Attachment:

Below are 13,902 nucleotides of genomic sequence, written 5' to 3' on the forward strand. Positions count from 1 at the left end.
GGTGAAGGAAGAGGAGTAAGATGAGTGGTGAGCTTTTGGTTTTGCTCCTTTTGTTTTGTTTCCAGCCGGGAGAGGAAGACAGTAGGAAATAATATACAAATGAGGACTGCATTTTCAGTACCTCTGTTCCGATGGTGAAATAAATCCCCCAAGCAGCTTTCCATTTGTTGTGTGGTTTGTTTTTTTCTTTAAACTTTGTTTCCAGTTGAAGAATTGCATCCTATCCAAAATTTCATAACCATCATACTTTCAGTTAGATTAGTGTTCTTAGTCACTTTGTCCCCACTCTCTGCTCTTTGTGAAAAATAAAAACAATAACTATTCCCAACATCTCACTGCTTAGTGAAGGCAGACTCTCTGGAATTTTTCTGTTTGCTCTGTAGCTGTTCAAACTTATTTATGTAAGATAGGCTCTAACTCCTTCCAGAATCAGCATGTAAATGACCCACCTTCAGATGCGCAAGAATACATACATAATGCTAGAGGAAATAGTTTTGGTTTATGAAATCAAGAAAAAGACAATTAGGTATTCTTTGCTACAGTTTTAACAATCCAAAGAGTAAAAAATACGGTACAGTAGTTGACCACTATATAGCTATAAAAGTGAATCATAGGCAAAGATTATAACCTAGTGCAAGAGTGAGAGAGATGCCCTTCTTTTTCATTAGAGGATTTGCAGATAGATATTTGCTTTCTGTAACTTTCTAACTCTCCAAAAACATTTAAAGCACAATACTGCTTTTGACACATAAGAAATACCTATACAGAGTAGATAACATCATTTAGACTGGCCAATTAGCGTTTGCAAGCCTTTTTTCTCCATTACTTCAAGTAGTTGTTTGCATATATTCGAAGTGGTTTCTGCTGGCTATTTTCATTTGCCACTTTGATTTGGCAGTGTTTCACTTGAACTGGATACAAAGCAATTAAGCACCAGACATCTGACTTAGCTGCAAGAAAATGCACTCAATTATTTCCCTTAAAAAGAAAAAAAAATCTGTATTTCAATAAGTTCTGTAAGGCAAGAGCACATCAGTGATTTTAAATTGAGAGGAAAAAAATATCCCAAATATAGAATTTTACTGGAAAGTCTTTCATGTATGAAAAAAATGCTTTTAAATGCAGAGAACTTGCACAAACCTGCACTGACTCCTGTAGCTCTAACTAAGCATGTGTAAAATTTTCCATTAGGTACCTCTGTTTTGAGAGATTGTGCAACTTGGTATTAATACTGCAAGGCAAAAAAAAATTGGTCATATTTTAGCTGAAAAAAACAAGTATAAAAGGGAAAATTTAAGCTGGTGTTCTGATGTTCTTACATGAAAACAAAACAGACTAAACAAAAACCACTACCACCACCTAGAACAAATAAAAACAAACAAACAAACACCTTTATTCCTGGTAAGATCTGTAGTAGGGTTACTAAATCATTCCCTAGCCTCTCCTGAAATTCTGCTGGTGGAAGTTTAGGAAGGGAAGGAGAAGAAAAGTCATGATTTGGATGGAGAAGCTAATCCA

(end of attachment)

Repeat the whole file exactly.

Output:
Below are 13,902 nucleotides of genomic sequence, written 5' to 3' on the forward strand. Positions count from 1 at the left end.
GGTGAAGGAAGAGGAGTAAGATGAGTGGTGAGCTTTTGGTTTTGCTCCTTTTGTTTTGTTTCCAGCCGGGAGAGGAAGACAGTAGGAAATAATATACAAATGAGGACTGCATTTTCAGTACCTCTGTTCCGATGGTGAAATAAATCCCCCAAGCAGCTTTCCATTTGTTGTGTGGTTTGTTTTTTTCTTTAAACTTTGTTTCCAGTTGAAGAATTGCATCCTATCCAAAATTTCATAACCATCATACTTTCAGTTAGATTAGTGTTCTTAGTCACTTTGTCCCCACTCTCTGCTCTTTGTGAAAAATAAAAACAATAACTATTCCCAACATCTCACTGCTTAGTGAAGGCAGACTCTCTGGAATTTTTCTGTTTGCTCTGTAGCTGTTCAAACTTATTTATGTAAGATAGGCTCTAACTCCTTCCAGAATCAGCATGTAAATGACCCACCTTCAGATGCGCAAGAATACATACATAATGCTAGAGGAAATAGTTTTGGTTTATGAAATCAAGAAAAAGACAATTAGGTATTCTTTGCTACAGTTTTAACAATCCAAAGAGTAAAAAATACGGTACAGTAGTTGACCACTATATAGCTATAAAAGTGAATCATAGGCAAAGATTATAACCTAGTGCAAGAGTGAGAGAGATGCCCTTCTTTTTCATTAGAGGATTTGCAGATAGATATTTGCTTTCTGTAACTTTCTAACTCTCCAAAAACATTTAAAGCACAATACTGCTTTTGACACATAAGAAATACCTATACAGAGTAGATAACATCATTTAGACTGGCCAATTAGCGTTTGCAAGCCTTTTTTCTCCATTACTTCAAGTAGTTGTTTGCATATATTCGAAGTGGTTTCTGCTGGCTATTTTCATTTGCCACTTTGATTTGGCAGTGTTTCACTTGAACTGGATACAAAGCAATTAAGCACCAGACATCTGACTTAGCTGCAAGAAAATGCACTCAATTATTTCCCTTAAAAAGAAAAAAAAATCTGTATTTCAATAAGTTCTGTAAGGCAAGAGCACATCAGTGATTTTAAATTGAGAGGAAAAAAATATCCCAAATATAGAATTTTACTGGAAAGTCTTTCATGTATGAAAAAAATGCTTTTAAATGCAGAGAACTTGCACAAACCTGCACTGACTCCTGTAGCTCTAACTAAGCATGTGTAAAATTTTCCATTAGGTACCTCTGTTTTGAGAGATTGTGCAACTTGGTATTAATACTGCAAGGCAAAAAAAAATTGGTCATATTTTAGCTGAAAAAAACAAGTATAAAAGGGAAAATTTAAGCTGGTGTTCTGATGTTCTTACATGAAAACAAAACAGACTAAACAAAAACCACTACCACCACCTAGAACAAATAAAAACAAACAAACAAACACCTTTATTCCTGGTAAGATCTGTAGTAGGGTTACTAAATCATTCCCTAGCCTCTCCTGAAATTCTGCTGGTGGAAGTTTAGGAAGGGAAGGAGAAGAAAAGTCATGATTTGGATGGAGAAGCTAATCCA